Tackling Texas’ School-to-Prison Pipeline: A Closer Look at Senate Bill 393
This year, the State legislature decided to tackle one of the most alarming developments in Texas public schools: the so-called, school to prison pipeline. The term describes a trend in schools all over the state in which students are charged with criminal offenses for behavioral issues that could be dealt with outside of the juvenile court system. In many cases, a student’s involvement with the court system at an early age is a significant indicator of whether that student will drop out of school or be incarcerated as an adult. Even more alarming is that the school to prison pipeline tends to disproportionately affect minority students. For example, a 2010 study by the non-profit group Texas Appleseed found that African American and Hispanic male students accounted for 83 and 74 percent, respectively, of discretionary disciplinary violations that led to having some contact with the juvenile justice system.
Senate Bill 393, authored by State Senator Royce West (D) of Dallas, aimed to be the bold move by the State Legislature to address the problem by changing the way that schools and juvenile defendants accused of low-level Class C misdemeanors interact with the justice system. Under the bill, some juvenile defendants with no prior offenses are given the opportunity to perform community service or receive tutoring as alternatives to paying court-related costs or fines. Additionally, schools and local probation officers are given the chance to intervene with potential juvenile defendants as well as defendants who are already involved in the system. Similar to pretrial diversion programs, this would give defendants and counselors an opportunity to focus on the root causes of misconduct.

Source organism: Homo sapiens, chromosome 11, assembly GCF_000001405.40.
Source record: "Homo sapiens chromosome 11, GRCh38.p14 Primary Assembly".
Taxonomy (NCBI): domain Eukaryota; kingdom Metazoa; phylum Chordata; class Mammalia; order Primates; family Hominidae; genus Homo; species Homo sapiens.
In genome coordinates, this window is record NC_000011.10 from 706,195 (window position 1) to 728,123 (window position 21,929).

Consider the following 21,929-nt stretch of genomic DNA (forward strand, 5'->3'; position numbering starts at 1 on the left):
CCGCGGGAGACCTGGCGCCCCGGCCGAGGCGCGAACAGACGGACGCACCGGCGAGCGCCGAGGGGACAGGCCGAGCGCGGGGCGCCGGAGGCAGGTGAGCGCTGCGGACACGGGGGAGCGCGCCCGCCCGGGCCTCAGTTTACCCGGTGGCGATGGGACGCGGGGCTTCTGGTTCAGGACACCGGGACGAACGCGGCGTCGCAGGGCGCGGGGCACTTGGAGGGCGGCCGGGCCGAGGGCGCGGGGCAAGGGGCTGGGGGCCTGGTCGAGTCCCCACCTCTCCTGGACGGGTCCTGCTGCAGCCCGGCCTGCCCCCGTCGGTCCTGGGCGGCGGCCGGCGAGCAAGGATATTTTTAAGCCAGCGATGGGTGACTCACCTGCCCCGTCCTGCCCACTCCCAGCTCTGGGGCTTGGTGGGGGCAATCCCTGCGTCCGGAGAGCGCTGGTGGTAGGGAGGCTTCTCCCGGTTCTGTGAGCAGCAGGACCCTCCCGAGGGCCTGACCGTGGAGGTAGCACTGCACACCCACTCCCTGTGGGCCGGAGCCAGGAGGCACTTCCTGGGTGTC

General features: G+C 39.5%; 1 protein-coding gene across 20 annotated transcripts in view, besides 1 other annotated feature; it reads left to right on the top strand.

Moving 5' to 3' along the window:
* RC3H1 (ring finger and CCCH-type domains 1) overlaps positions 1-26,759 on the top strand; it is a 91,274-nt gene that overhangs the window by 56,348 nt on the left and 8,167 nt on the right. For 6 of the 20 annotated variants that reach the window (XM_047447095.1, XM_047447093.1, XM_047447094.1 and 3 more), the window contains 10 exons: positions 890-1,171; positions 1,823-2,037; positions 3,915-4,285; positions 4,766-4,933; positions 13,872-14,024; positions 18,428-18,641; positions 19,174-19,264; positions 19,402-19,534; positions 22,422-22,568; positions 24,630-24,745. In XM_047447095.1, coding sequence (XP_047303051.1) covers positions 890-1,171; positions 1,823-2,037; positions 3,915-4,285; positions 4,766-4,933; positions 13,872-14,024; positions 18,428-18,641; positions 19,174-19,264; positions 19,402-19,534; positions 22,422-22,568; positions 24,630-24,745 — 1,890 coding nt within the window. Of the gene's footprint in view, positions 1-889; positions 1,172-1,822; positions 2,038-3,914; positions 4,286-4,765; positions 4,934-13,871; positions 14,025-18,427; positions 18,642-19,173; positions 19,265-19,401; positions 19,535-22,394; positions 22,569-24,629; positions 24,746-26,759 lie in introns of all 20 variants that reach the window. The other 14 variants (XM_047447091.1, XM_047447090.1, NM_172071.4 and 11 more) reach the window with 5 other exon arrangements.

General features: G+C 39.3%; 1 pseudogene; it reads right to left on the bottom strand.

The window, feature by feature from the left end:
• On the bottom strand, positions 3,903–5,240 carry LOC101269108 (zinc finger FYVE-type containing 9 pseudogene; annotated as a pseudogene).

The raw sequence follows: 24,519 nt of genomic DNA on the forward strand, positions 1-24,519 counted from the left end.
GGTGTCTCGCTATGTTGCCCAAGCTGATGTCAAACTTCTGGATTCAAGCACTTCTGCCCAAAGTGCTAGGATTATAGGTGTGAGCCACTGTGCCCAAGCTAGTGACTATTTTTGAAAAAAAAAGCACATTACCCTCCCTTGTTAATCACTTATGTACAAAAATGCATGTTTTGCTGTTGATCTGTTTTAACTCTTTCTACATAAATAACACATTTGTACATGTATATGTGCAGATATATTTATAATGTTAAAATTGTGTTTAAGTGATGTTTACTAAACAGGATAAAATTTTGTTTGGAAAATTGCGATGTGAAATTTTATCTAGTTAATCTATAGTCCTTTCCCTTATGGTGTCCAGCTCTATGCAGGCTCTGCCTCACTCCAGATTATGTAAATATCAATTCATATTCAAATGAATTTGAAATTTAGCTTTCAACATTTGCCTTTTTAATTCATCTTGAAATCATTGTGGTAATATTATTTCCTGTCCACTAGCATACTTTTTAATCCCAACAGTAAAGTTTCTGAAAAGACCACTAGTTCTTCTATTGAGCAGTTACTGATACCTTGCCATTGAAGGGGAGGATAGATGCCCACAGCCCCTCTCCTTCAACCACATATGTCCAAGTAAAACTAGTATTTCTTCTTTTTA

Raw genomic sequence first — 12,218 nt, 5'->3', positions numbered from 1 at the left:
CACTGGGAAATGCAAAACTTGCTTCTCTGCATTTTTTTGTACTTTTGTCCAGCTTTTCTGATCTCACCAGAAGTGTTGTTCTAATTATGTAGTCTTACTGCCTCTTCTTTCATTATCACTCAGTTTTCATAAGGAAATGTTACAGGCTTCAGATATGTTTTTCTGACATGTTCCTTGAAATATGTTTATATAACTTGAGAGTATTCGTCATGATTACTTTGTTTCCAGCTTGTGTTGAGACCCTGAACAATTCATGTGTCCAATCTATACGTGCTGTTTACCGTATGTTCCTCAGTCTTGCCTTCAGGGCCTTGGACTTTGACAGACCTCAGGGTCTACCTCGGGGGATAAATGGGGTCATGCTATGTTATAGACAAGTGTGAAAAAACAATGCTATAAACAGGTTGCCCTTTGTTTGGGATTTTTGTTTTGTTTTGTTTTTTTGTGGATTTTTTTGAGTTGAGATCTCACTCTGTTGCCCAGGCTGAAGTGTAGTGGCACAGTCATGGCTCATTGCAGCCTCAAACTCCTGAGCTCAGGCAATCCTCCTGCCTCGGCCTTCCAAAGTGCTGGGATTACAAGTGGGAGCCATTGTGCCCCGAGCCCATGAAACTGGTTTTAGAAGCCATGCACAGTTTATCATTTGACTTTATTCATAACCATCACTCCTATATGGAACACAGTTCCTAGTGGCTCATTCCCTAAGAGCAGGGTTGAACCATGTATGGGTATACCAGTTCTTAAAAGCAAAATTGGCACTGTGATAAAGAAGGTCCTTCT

Focus on Education, Not Punishment
One of the most notable aspects of the legislation is a provision that prohibits schools from issuing citations to students for purely behavioral misconduct. Instead, schools are given the option of developing systems of sanctions to warn students about their misconduct before receiving a formal citation. Sanctions might include sending a warning letter to the student’s parents or requiring the student to perform community service. If a school fails to adopt a sanctions system and issues a citation without first providing warnings, they risk having a court dismiss the citation altogether. Overall, the bill aims to give schools,students, and counselors the opportunity to address behavioral problems without the involvement of juvenile courts.
SB 393 was signed into law by Governor Perry and went into effect on September 1. It is very clear that this bill is a good step in the right direction. The bill has the potential to answer Wallace Jefferson’s call “to develop disciplinary systems that address misbehavior in our schools” and “decrease students’ exposure to the court system.” This law requires schools to take a different approach to discipline, one that discourages using courts as a first resort.
At The Law Office of Guillermo Lara Jr. we know our children are important to us.When facing juvenile legal problems, you need a criminal law attorney that understands the juvenile justice system. Guillermo Lara Jr, understands the juvenile justice system and dedicated an entire year to defending and helping young juveniles in San Antonio, Texas. If you or anyone you know needs legal advice, call us at 210-201-7599 OR 210-209-8143. WE CAN HELP!
The full text of SB 393 is available at: http://www.capitol.state.tx.us/tlodocs/83R/billtext/pdf/SB00393F.pdf
“Recognizing and Combating the ‘School-To-Prison’ Pipeline In Texas” (2012)
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